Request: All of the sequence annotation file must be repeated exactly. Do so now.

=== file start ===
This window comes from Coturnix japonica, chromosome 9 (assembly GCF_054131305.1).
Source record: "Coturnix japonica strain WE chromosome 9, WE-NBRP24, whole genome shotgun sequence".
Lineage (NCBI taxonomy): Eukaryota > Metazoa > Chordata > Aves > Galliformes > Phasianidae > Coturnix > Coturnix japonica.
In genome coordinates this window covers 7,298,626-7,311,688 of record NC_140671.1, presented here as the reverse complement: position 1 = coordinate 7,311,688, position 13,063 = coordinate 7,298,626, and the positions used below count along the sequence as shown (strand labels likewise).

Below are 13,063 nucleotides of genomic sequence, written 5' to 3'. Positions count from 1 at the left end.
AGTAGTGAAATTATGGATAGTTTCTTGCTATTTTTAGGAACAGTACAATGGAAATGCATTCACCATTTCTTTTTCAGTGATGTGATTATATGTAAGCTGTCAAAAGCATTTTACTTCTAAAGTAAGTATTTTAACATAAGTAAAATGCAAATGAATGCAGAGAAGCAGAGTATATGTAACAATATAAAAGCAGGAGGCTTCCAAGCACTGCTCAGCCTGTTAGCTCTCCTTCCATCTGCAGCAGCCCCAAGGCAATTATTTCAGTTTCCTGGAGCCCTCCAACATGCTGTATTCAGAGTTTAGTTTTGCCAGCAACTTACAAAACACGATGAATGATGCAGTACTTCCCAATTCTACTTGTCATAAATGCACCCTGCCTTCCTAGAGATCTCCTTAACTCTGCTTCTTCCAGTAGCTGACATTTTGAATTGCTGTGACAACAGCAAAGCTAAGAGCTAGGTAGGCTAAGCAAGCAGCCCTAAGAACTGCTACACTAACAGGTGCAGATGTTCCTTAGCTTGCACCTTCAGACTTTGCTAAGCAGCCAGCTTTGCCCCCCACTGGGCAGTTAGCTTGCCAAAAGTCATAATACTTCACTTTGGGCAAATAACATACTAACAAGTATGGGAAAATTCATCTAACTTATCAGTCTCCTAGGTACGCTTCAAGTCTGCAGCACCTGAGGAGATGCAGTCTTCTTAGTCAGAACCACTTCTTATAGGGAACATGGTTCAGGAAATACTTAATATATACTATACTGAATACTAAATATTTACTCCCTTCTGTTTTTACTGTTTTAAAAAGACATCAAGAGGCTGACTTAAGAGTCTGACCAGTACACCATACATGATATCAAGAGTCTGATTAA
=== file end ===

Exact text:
This window comes from Coturnix japonica, chromosome 9 (assembly GCF_054131305.1).
Source record: "Coturnix japonica strain WE chromosome 9, WE-NBRP24, whole genome shotgun sequence".
Lineage (NCBI taxonomy): Eukaryota > Metazoa > Chordata > Aves > Galliformes > Phasianidae > Coturnix > Coturnix japonica.
In genome coordinates this window covers 7,298,626-7,311,688 of record NC_140671.1, presented here as the reverse complement: position 1 = coordinate 7,311,688, position 13,063 = coordinate 7,298,626, and the positions used below count along the sequence as shown (strand labels likewise).

Below are 13,063 nucleotides of genomic sequence, written 5' to 3'. Positions count from 1 at the left end.
AGTAGTGAAATTATGGATAGTTTCTTGCTATTTTTAGGAACAGTACAATGGAAATGCATTCACCATTTCTTTTTCAGTGATGTGATTATATGTAAGCTGTCAAAAGCATTTTACTTCTAAAGTAAGTATTTTAACATAAGTAAAATGCAAATGAATGCAGAGAAGCAGAGTATATGTAACAATATAAAAGCAGGAGGCTTCCAAGCACTGCTCAGCCTGTTAGCTCTCCTTCCATCTGCAGCAGCCCCAAGGCAATTATTTCAGTTTCCTGGAGCCCTCCAACATGCTGTATTCAGAGTTTAGTTTTGCCAGCAACTTACAAAACACGATGAATGATGCAGTACTTCCCAATTCTACTTGTCATAAATGCACCCTGCCTTCCTAGAGATCTCCTTAACTCTGCTTCTTCCAGTAGCTGACATTTTGAATTGCTGTGACAACAGCAAAGCTAAGAGCTAGGTAGGCTAAGCAAGCAGCCCTAAGAACTGCTACACTAACAGGTGCAGATGTTCCTTAGCTTGCACCTTCAGACTTTGCTAAGCAGCCAGCTTTGCCCCCCACTGGGCAGTTAGCTTGCCAAAAGTCATAATACTTCACTTTGGGCAAATAACATACTAACAAGTATGGGAAAATTCATCTAACTTATCAGTCTCCTAGGTACGCTTCAAGTCTGCAGCACCTGAGGAGATGCAGTCTTCTTAGTCAGAACCACTTCTTATAGGGAACATGGTTCAGGAAATACTTAATATATACTATACTGAATACTAAATATTTACTCCCTTCTGTTTTTACTGTTTTAAAAAGACATCAAGAGGCTGACTTAAGAGTCTGACCAGTACACCATACATGATATCAAGAGTCTGATTAA